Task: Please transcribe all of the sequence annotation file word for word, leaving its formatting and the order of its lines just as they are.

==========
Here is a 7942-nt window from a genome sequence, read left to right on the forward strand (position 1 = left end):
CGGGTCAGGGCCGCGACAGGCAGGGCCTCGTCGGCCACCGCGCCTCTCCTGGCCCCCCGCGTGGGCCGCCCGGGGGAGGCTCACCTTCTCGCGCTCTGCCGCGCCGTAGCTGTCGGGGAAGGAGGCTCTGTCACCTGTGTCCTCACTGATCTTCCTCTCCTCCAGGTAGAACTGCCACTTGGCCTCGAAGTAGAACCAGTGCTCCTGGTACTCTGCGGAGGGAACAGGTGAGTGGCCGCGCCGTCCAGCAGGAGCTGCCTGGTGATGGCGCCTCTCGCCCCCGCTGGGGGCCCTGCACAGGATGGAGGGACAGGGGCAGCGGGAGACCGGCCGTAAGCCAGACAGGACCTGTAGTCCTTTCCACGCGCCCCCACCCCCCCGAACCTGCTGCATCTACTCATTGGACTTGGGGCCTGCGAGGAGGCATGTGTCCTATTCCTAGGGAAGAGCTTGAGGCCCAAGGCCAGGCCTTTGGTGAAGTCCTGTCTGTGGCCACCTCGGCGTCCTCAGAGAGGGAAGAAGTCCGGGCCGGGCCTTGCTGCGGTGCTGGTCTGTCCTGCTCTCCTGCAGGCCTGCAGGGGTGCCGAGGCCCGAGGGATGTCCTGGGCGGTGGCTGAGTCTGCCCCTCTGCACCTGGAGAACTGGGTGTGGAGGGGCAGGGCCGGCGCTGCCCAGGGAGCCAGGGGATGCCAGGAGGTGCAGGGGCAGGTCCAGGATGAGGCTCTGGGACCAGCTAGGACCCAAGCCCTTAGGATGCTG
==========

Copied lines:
Here is a 7942-nt window from a genome sequence, read left to right on the forward strand (position 1 = left end):
CGGGTCAGGGCCGCGACAGGCAGGGCCTCGTCGGCCACCGCGCCTCTCCTGGCCCCCCGCGTGGGCCGCCCGGGGGAGGCTCACCTTCTCGCGCTCTGCCGCGCCGTAGCTGTCGGGGAAGGAGGCTCTGTCACCTGTGTCCTCACTGATCTTCCTCTCCTCCAGGTAGAACTGCCACTTGGCCTCGAAGTAGAACCAGTGCTCCTGGTACTCTGCGGAGGGAACAGGTGAGTGGCCGCGCCGTCCAGCAGGAGCTGCCTGGTGATGGCGCCTCTCGCCCCCGCTGGGGGCCCTGCACAGGATGGAGGGACAGGGGCAGCGGGAGACCGGCCGTAAGCCAGACAGGACCTGTAGTCCTTTCCACGCGCCCCCACCCCCCCGAACCTGCTGCATCTACTCATTGGACTTGGGGCCTGCGAGGAGGCATGTGTCCTATTCCTAGGGAAGAGCTTGAGGCCCAAGGCCAGGCCTTTGGTGAAGTCCTGTCTGTGGCCACCTCGGCGTCCTCAGAGAGGGAAGAAGTCCGGGCCGGGCCTTGCTGCGGTGCTGGTCTGTCCTGCTCTCCTGCAGGCCTGCAGGGGTGCCGAGGCCCGAGGGATGTCCTGGGCGGTGGCTGAGTCTGCCCCTCTGCACCTGGAGAACTGGGTGTGGAGGGGCAGGGCCGGCGCTGCCCAGGGAGCCAGGGGATGCCAGGAGGTGCAGGGGCAGGTCCAGGATGAGGCTCTGGGACCAGCTAGGACCCAAGCCCTTAGGATGCTG